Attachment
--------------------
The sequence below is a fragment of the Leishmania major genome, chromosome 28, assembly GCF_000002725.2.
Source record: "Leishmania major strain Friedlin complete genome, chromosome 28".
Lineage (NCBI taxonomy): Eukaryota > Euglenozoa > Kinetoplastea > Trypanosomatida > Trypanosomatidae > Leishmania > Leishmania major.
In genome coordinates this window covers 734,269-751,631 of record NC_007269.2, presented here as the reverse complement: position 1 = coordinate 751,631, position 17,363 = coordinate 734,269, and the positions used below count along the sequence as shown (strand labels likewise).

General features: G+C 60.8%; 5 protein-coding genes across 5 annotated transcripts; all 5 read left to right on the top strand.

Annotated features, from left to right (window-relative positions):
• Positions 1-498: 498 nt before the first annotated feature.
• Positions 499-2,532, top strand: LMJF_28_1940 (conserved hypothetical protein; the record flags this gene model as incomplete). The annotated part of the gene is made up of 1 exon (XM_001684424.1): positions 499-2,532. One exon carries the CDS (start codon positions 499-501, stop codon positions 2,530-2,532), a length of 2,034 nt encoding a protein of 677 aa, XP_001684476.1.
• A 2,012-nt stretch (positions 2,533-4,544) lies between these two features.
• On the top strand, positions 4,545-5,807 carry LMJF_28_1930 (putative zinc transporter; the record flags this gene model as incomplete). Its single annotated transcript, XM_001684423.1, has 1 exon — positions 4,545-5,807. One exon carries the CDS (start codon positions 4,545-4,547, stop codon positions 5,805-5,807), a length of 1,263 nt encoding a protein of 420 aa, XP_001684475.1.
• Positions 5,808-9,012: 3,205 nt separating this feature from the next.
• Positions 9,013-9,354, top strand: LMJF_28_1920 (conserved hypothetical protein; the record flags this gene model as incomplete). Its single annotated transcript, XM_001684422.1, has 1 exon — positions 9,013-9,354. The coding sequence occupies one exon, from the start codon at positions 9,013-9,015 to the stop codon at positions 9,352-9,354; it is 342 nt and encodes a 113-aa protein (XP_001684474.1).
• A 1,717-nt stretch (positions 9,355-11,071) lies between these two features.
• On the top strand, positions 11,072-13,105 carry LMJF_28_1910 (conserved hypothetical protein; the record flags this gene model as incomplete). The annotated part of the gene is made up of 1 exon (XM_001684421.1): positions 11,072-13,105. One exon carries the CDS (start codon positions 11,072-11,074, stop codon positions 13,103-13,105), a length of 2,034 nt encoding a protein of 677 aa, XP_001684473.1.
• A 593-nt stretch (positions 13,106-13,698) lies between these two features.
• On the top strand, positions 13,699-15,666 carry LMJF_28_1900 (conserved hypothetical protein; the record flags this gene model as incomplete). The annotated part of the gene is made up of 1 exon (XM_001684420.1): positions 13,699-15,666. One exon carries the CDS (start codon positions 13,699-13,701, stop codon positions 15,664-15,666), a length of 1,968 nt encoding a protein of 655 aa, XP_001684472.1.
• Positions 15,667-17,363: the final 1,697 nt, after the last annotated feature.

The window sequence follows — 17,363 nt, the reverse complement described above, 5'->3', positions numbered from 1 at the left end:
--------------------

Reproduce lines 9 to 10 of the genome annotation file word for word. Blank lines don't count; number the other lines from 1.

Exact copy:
• A 2,012-nt stretch (positions 2,533-4,544) lies between these two features.
• On the top strand, positions 4,545-5,807 carry LMJF_28_1930 (putative zinc transporter; the record flags this gene model as incomplete). Its single annotated transcript, XM_001684423.1, has 1 exon — positions 4,545-5,807. One exon carries the CDS (start codon positions 4,545-4,547, stop codon positions 5,805-5,807), a length of 1,263 nt encoding a protein of 420 aa, XP_001684475.1.